Holding signs depicting bloodied victims of the violence that has erupted in the Oromia region of Ethiopia over the past several months, Utah’s Oromo community rallied Friday in front of the federal building.
The group is demanding U.S. help in bringing justice to their friends and families living in Ethiopia, where government forces have killed hundreds of peaceful protesters opposing the annexation of the country’s capital Addis Abada into surrounding towns.
“We’re here today to protest the killings taking place in every corner of Oromia and to bring that violation of human rights to the government of the United States so that the United States can make some pressure to stop the killing,” said Geleta Fite, who came to the U.S. in 2013. But his family, he said, remains in Ethiopia.
“We will not sit back until we see some change and we see some justice for the murdered,” he said.
Fite joined several dozen other Oromo community members to deliver letters to Utah’s U.S. senators, demanding that the United States “condemn the brutal acts of the Ethiopian government and ensure these acts stop immediately,” the letter states.
Among its requests, the group urged the U.S. to advise its business community to limit spending in Ethiopia until the violence ends and pressure the Ethiopian government to establish an independent investigation into the killings.
The Human Rights Watch has said that there have been “almost daily accounts of killings and arbitrary arrests” since the beginning of the year as Ethiopian forces have suppressed peaceful protests in a government crackdown.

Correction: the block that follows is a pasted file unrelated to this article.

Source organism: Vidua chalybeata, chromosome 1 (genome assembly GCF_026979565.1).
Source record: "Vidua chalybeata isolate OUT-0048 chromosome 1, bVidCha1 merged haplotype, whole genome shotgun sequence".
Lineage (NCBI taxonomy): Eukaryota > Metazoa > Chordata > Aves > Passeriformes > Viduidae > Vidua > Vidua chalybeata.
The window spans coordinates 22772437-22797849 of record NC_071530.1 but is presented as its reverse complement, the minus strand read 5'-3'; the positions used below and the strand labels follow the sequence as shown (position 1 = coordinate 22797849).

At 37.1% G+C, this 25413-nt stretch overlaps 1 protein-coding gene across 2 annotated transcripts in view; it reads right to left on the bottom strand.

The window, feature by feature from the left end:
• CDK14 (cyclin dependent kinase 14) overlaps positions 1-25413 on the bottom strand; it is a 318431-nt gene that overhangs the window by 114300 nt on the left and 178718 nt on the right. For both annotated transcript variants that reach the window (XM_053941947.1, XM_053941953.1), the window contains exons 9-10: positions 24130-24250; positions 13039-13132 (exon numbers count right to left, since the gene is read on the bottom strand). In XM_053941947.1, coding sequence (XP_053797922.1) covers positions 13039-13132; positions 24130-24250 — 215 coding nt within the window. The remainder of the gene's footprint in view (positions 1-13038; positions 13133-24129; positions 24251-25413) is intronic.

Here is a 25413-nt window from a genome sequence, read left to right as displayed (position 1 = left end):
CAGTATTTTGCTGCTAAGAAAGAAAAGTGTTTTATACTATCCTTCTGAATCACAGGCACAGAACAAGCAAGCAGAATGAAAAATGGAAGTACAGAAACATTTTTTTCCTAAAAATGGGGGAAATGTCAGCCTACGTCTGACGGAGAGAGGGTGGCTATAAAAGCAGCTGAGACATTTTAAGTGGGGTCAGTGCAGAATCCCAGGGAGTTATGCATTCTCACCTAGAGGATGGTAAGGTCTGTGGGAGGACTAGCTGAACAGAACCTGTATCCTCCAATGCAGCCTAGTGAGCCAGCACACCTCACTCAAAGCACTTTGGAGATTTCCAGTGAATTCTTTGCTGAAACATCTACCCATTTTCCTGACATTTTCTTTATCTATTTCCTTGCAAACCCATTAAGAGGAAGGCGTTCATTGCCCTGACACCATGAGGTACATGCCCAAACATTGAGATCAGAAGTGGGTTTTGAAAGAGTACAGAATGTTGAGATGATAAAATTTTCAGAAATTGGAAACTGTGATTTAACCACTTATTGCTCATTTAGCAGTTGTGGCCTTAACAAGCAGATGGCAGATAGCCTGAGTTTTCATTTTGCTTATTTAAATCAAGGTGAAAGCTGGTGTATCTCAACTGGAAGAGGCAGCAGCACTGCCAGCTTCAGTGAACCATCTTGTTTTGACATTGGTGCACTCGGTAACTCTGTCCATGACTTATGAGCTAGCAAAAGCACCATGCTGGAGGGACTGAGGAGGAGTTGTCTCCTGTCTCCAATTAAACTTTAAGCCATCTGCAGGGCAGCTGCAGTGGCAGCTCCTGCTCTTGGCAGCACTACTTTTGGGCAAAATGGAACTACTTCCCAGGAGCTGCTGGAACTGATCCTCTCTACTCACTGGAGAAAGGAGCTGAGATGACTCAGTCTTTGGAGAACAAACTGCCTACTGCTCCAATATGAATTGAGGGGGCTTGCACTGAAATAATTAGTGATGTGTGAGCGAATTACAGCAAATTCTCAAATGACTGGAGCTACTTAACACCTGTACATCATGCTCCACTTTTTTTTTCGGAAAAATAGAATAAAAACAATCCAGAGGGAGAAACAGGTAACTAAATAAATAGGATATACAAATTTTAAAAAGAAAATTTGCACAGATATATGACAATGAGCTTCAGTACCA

The Associated Press has reported that the protests were led by students who opposed what they believed to be a government plan to expand the capital, which would ultimately lead to the displacement of thousands of families and farmers. The Ethiopian government has denied the protestors’ claims, saying it only seeks to link Addis Ababa with nearby towns.
In January, after the deadly protests erupted, the AP reported Ethiopian officials canceled plans to integrate the capital with surrounding communities. However, the Human Rights Watch has said the bloody crackdown has continued, after the plan’s cancellation did not halt protests.
“This is genocide,” said Genemo Bedaso, chairman of the Utah Oromo Community. “We appeal for America to stop it. They have the power.”
Bedaso and Fite tried to meet with Sen. Orrin Hatch and Sen. Mike Lee on Friday to deliver their group’s letter. The senators were not available, but staff members accepted the letters. Hatch’s spokeswoman, Heather Barney, said the letter will be relayed to the senator in Washington.
“Sen. Hatch is always responsive to his constituents’ concerns and has directed staff to meet with them,” she said. “He’s very concerned about the problems that they’re sketching out and he’s happy to listen.”
The European Parliament adopted a resolution in January to condemn the peaceful protest killings, call for an investigation of the violence, and demand immediate release of arrested Oromo activists.